Dell OptiPlex XE Is a Customizable PC for OEMs, Retail, Hospitals
The Dell OptiPlex XE desktop is unlikely to make it onto many corporate desks. Instead, Dell has designed the PCs to fit under registers and kiosks, or tucked into hospital cabinets. The customizable PCs for OEMs, health care providers and retail offer a long life cycle, a high heat tolerance and self-monitoring capabilities.Dell introduced the OptiPlex XE, a durable and long-lasting desktop PC for original equipment manufacturers (OEMs) and retail environments, on Jan. 11. Highly adaptable, offering remote systems management and designed to withstand 24/7 operation, the OptiPlex XE promises a lifecyle of 3.5 years.
"I think today what we want to tell the market is that the right hardware solution shouldn't be a force-fit," Josh Kivenko, marketing manager of Dell's OEM Industry Solutions Group, told eWEEK. "We're coming out with product categories that truly fit the pain categories [of OEMs], which need a partner that can sell them holistic solutions."
In addition to processor and operating system options, the new OptiPlex XE has a remote power button in a location of the user's choice.
For example, since they're selling to their own clients, they worry about security, environment and the stability of the PC, which often isn't on a desktop or used by a single person, as well as how the PC will integrate with their own hardware, such as in kiosks or retail point-of-sale stations. "If someone throws their jacket on top of the system, I want to know I'm protected, because I don't have a person there looking over it," Brian Slaughter, manager of Dell's Retail Solutions Group, told eWEEK. The OptiPlex XE can withstand high-heat scenarios - with a tolerance up to 55 degrees C, compared to the 35 degrees C of a typical system. It also has basic dust protection, as well as an optional dust filter - think a clothes dryer lint catcher - which can help to reduce downtime in dusty environments, such as retail. Which, said Slaughter, has an 80 to 90 percent overlap with OEM's needs, as well as rampant dust bunnies.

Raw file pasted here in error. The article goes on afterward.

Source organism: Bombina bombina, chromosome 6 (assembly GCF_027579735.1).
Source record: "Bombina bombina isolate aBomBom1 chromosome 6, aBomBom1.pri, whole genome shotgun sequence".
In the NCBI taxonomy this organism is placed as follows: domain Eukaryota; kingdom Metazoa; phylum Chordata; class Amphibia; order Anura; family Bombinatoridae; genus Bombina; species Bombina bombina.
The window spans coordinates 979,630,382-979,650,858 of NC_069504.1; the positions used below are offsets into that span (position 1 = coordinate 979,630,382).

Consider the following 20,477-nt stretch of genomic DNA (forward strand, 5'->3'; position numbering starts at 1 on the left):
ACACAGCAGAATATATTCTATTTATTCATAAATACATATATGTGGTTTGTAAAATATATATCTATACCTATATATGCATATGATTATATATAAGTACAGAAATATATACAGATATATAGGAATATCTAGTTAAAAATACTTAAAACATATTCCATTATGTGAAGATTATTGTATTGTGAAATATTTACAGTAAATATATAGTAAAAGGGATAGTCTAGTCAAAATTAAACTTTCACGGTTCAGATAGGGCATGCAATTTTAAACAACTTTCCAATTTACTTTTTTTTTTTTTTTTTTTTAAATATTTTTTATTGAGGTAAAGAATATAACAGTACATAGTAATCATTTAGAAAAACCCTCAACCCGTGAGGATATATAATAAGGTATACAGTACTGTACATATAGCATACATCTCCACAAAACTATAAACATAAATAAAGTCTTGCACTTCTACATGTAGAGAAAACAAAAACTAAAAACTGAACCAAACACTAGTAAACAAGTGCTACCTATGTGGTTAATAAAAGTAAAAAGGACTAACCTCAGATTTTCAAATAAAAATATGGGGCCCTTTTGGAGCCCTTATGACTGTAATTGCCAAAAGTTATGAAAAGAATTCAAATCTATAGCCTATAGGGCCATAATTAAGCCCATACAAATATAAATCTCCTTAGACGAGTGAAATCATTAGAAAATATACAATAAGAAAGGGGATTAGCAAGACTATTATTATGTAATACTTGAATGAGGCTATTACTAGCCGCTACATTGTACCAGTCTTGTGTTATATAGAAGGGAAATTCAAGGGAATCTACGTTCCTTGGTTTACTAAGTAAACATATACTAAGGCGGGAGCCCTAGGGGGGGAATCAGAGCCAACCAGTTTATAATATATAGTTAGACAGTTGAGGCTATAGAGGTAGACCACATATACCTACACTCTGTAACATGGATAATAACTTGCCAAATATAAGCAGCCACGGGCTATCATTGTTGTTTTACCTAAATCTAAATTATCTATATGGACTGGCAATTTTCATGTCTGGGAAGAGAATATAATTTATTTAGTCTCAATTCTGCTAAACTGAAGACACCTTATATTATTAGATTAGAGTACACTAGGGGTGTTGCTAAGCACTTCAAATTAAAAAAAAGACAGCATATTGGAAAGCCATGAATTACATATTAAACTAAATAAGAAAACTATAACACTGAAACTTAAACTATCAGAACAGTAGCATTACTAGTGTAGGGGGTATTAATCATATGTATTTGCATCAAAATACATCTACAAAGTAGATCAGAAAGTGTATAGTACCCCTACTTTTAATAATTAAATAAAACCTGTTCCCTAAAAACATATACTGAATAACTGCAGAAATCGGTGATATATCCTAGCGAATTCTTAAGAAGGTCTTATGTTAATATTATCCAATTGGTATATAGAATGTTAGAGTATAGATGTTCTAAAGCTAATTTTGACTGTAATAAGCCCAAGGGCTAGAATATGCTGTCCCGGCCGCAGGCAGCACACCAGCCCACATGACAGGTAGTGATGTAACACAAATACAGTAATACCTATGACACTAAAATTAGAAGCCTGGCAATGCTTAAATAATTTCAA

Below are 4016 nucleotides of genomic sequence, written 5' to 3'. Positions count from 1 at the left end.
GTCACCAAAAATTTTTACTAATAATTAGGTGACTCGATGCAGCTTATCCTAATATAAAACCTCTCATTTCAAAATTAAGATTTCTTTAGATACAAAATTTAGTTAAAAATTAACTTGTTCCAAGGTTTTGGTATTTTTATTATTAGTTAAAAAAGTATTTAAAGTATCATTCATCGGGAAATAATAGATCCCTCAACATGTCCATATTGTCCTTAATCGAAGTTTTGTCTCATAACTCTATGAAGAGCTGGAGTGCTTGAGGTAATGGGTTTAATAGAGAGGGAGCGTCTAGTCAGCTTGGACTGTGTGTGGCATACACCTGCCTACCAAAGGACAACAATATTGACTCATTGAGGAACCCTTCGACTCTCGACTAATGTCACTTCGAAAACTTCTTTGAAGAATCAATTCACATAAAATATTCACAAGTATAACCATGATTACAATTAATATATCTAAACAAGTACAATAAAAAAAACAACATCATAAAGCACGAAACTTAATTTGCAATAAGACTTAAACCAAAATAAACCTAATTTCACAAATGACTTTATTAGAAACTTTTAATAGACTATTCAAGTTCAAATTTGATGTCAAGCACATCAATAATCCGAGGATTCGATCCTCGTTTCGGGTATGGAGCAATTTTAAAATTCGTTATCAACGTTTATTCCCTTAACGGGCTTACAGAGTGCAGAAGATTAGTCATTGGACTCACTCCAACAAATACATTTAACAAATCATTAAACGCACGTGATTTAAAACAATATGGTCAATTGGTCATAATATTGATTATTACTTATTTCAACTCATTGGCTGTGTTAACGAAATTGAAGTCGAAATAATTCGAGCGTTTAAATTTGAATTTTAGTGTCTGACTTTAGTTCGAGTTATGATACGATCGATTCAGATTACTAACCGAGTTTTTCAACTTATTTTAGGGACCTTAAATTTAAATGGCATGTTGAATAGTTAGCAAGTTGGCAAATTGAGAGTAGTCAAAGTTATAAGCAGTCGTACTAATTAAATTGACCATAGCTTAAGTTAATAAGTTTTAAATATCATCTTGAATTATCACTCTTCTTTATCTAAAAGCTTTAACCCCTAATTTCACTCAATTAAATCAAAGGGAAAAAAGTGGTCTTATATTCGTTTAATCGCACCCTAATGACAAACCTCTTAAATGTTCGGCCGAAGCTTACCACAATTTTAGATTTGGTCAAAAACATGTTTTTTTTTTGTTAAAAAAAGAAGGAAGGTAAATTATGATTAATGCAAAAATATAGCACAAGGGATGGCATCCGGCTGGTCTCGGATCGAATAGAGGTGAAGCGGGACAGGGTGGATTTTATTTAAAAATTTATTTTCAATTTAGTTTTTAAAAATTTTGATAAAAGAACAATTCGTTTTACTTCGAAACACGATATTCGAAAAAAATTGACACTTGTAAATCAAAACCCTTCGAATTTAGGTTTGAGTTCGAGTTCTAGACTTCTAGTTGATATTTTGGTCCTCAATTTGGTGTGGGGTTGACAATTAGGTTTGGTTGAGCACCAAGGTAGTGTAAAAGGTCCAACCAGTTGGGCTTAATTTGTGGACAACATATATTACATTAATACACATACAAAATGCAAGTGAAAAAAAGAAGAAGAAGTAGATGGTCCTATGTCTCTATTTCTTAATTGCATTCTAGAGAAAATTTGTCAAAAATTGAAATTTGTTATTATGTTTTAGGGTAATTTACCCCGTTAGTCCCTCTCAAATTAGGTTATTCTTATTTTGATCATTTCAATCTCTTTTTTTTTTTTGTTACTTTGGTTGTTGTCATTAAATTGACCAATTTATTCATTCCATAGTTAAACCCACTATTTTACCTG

While Dell offers service and support options, through Dell ProSupport and Dell ProManage, manageability is also designed into each PC, said Aaron Levey, a client solutions consultant, with Dell. "Built into the motherboard of the system is a watchdog timer," said Levey. "What that does is [watch] the applications and the OS, and [the OEM] can set up rules to happen based on certain scenarios." The PC, he said, can be made to, in reaction to a certain scenario, reseat an application, for example, or reboot the whole system, enabling the PC to repair itself when an IT person isn't on site. The OptiPlex XE supports a variety of peripherals, with up to 10 USB connections, including options for powered USB and power serial. It can run Microsoft Windows 7, Vista, XP, POS Ready or Ubuntu Linux, and security options include full-disk encryption, chassis intrusion alerts and RAID 1 support, which offers redundancy by mirroring data on a second drive. The OptiPlex comes with an 88 percent efficient power supply, Dell Energy Smart power settings and is Energy Star 5.0 and EPEAT Gold compliant. (The Dell OptiPlex 780, which Dell introduced Dec. 10 and calls the world's smallest fully functional commercial desktop PC with an integrated power supply, shares these energy-efficient credentials.) Processor options, of which there are three, are based on Intel Core 2 Duo technology and are embedded in the Intel roadmap, so they're globally available chips and offer support for up to a five-year life cycle. This can be particularly meaningful to OEMs whose clients have governmental certification, and so even part numbers on a secured machine can't be changed. That means the product will be exactly the same for the length of it's lifecycle, said Levey, "Which is a thing we've collaborated with Intel on." The Dell OptiPlex XE is now available at a starting price of $709.